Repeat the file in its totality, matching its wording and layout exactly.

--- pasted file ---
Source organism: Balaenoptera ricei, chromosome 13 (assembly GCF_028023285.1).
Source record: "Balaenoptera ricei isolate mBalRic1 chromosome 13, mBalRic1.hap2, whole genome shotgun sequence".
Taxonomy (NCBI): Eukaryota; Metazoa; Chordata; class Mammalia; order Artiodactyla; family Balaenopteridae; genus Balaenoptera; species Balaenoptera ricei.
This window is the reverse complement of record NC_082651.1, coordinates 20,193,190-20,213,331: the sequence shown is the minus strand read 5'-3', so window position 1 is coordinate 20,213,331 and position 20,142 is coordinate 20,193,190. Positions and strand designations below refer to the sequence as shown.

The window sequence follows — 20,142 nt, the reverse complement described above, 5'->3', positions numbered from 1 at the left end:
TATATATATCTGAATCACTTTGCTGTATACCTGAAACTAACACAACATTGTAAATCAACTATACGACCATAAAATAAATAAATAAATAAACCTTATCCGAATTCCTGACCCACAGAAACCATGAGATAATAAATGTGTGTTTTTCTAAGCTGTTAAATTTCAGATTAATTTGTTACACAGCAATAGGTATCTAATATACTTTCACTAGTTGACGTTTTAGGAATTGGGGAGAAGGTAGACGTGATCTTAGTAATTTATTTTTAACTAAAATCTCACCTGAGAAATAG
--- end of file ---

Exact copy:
Source organism: Balaenoptera ricei, chromosome 13 (assembly GCF_028023285.1).
Source record: "Balaenoptera ricei isolate mBalRic1 chromosome 13, mBalRic1.hap2, whole genome shotgun sequence".
Taxonomy (NCBI): Eukaryota; Metazoa; Chordata; class Mammalia; order Artiodactyla; family Balaenopteridae; genus Balaenoptera; species Balaenoptera ricei.
This window is the reverse complement of record NC_082651.1, coordinates 20,193,190-20,213,331: the sequence shown is the minus strand read 5'-3', so window position 1 is coordinate 20,213,331 and position 20,142 is coordinate 20,193,190. Positions and strand designations below refer to the sequence as shown.

The window sequence follows — 20,142 nt, the reverse complement described above, 5'->3', positions numbered from 1 at the left end:
TATATATATCTGAATCACTTTGCTGTATACCTGAAACTAACACAACATTGTAAATCAACTATACGACCATAAAATAAATAAATAAATAAACCTTATCCGAATTCCTGACCCACAGAAACCATGAGATAATAAATGTGTGTTTTTCTAAGCTGTTAAATTTCAGATTAATTTGTTACACAGCAATAGGTATCTAATATACTTTCACTAGTTGACGTTTTAGGAATTGGGGAGAAGGTAGACGTGATCTTAGTAATTTATTTTTAACTAAAATCTCACCTGAGAAATAG